An Anglo-Saxon Settlement
Although there is evidence of Roman occupation in the area around Clifton-upon-Teme, the village is considered an excellent example of an Anglo-Saxon settlement situated some 600 feet up overlooking the River Teme along the ancient salt route that led from Droitwich to Leominster.
The early inhabitants practised crop rotation on a communal system, using oxen to plough the land. Villagers let their pigs forage for food in Clifton Wood and gathered honey from local bees. The earliest surviving mention of the village is in the Latin charter of King Athelstan granting it to the monks of
St Peter’s Monastery at Worcester in 934 AD when it is referred to as… Clistun ultra Tame.
There is mention of a priest in Clifton at the time of the Domesday survey. The church of St. Kenelm, one of only eight named after the Saxon boy King of Mercia murdered on the Clent Hills, dates back to the 13th century.
During the time of the wars with the Welsh, the Manor of Clifton became established and was granted Royal Borough status by Henry III in 1270, allowing it to hold a weekly market on Thursdays and an annual four-day fair. The original manor house, built around 1200 on the site of the present Lion Inn, eventually came to be used as a hostelry for travellers en route between Worcester and Tenbury Wells.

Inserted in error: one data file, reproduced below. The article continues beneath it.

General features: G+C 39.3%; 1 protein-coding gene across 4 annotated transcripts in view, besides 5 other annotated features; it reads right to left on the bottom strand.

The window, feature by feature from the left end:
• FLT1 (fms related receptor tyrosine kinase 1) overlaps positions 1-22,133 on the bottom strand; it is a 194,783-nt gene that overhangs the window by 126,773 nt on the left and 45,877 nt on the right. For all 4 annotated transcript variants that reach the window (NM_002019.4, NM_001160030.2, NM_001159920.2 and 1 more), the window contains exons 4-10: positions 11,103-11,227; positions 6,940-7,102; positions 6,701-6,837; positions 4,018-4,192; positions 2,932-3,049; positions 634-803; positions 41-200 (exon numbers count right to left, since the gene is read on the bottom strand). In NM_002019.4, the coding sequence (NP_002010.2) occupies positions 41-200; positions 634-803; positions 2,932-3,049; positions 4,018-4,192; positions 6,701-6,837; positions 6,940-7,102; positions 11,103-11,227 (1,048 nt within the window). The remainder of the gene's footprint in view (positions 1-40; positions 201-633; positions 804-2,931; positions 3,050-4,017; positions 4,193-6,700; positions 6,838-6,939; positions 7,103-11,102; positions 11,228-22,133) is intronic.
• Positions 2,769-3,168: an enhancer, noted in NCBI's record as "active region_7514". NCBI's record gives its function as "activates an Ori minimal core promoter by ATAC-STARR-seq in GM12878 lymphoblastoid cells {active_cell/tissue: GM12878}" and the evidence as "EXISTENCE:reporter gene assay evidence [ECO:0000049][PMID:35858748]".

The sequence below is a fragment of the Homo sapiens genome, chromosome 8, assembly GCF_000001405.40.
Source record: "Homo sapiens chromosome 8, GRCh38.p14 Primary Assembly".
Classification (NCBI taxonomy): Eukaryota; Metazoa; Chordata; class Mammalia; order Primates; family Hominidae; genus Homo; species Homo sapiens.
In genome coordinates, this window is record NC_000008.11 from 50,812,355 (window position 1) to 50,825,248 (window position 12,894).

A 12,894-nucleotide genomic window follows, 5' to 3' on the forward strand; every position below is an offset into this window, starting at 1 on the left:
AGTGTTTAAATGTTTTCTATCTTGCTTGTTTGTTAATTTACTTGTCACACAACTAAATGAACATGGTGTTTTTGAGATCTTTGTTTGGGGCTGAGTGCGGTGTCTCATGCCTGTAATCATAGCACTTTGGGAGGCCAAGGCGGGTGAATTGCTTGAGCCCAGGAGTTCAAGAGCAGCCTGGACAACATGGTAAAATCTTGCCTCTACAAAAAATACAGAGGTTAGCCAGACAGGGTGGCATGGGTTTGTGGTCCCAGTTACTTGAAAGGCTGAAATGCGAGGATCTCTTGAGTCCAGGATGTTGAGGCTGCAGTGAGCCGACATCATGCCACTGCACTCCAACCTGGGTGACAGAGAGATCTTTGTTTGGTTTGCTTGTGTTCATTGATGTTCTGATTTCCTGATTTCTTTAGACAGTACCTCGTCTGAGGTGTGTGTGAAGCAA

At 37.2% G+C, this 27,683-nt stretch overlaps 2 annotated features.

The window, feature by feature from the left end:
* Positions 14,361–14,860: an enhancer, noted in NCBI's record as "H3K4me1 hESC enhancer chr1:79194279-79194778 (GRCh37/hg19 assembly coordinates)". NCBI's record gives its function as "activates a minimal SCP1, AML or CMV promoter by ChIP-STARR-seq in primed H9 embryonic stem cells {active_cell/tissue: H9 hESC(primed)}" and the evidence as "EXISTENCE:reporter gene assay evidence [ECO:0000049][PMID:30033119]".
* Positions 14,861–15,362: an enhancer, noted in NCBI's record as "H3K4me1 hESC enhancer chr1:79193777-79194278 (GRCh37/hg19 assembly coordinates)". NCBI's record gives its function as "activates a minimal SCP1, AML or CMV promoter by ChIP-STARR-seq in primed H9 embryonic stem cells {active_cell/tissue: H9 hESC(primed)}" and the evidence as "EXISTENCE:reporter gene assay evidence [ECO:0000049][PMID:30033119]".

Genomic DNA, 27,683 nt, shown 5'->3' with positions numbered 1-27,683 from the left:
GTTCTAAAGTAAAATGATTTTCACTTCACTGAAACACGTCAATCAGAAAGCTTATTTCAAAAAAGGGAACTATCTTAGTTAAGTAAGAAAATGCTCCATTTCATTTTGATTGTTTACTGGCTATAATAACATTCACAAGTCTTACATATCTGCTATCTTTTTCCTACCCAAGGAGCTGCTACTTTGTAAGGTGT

Village children outside St. Kenelm’s Church c1900
In the south aisle is an effigy of Sir Ralph de Wysham, a crusader knight whose son built Woodmanton Manor in 1325. The church spire was rebuilt in the 17th century after being blown down, and was struck by lightning in 1884 when it was replaced by the present wooden spire. Over the doorway inside hangs a Royal Achievement indicating that Clifton was once a Royal Borough.
The manor of Clifton passed to the Winnington family of Stanford Court in the 18th century, and the village remained part of Stanford Court Estate until 1932 when most of the houses and farms were sold by auction when part of the estate was put up for sale.